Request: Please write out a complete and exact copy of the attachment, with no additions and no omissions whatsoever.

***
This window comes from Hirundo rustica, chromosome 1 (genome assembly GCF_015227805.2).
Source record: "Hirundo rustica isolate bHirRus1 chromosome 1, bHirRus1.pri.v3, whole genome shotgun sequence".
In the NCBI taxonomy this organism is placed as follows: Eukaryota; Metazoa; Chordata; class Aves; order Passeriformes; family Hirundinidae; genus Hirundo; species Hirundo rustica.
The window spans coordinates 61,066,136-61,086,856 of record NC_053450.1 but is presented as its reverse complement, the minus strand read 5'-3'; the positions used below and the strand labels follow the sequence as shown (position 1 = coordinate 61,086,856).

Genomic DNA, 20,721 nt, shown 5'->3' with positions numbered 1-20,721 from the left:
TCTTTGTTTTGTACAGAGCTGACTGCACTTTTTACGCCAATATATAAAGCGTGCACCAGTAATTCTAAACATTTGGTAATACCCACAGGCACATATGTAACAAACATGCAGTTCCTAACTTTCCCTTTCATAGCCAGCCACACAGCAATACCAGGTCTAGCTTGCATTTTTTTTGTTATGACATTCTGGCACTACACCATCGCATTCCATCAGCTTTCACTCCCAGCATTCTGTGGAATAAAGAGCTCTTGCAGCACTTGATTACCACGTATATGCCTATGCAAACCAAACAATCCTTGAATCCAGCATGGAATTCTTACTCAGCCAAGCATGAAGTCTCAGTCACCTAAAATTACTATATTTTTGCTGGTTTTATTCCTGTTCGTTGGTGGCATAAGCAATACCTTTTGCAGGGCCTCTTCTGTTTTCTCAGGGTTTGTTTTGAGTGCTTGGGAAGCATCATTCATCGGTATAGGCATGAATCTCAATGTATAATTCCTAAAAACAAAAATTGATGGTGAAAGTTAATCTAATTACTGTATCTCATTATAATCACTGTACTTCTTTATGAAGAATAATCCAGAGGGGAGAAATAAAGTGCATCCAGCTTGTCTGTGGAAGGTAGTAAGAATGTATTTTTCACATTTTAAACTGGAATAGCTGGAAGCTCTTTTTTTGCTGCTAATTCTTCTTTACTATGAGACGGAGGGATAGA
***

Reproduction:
This window comes from Hirundo rustica, chromosome 1 (genome assembly GCF_015227805.2).
Source record: "Hirundo rustica isolate bHirRus1 chromosome 1, bHirRus1.pri.v3, whole genome shotgun sequence".
In the NCBI taxonomy this organism is placed as follows: Eukaryota; Metazoa; Chordata; class Aves; order Passeriformes; family Hirundinidae; genus Hirundo; species Hirundo rustica.
The window spans coordinates 61,066,136-61,086,856 of record NC_053450.1 but is presented as its reverse complement, the minus strand read 5'-3'; the positions used below and the strand labels follow the sequence as shown (position 1 = coordinate 61,086,856).

Genomic DNA, 20,721 nt, shown 5'->3' with positions numbered 1-20,721 from the left:
TCTTTGTTTTGTACAGAGCTGACTGCACTTTTTACGCCAATATATAAAGCGTGCACCAGTAATTCTAAACATTTGGTAATACCCACAGGCACATATGTAACAAACATGCAGTTCCTAACTTTCCCTTTCATAGCCAGCCACACAGCAATACCAGGTCTAGCTTGCATTTTTTTTGTTATGACATTCTGGCACTACACCATCGCATTCCATCAGCTTTCACTCCCAGCATTCTGTGGAATAAAGAGCTCTTGCAGCACTTGATTACCACGTATATGCCTATGCAAACCAAACAATCCTTGAATCCAGCATGGAATTCTTACTCAGCCAAGCATGAAGTCTCAGTCACCTAAAATTACTATATTTTTGCTGGTTTTATTCCTGTTCGTTGGTGGCATAAGCAATACCTTTTGCAGGGCCTCTTCTGTTTTCTCAGGGTTTGTTTTGAGTGCTTGGGAAGCATCATTCATCGGTATAGGCATGAATCTCAATGTATAATTCCTAAAAACAAAAATTGATGGTGAAAGTTAATCTAATTACTGTATCTCATTATAATCACTGTACTTCTTTATGAAGAATAATCCAGAGGGGAGAAATAAAGTGCATCCAGCTTGTCTGTGGAAGGTAGTAAGAATGTATTTTTCACATTTTAAACTGGAATAGCTGGAAGCTCTTTTTTTGCTGCTAATTCTTCTTTACTATGAGACGGAGGGATAGA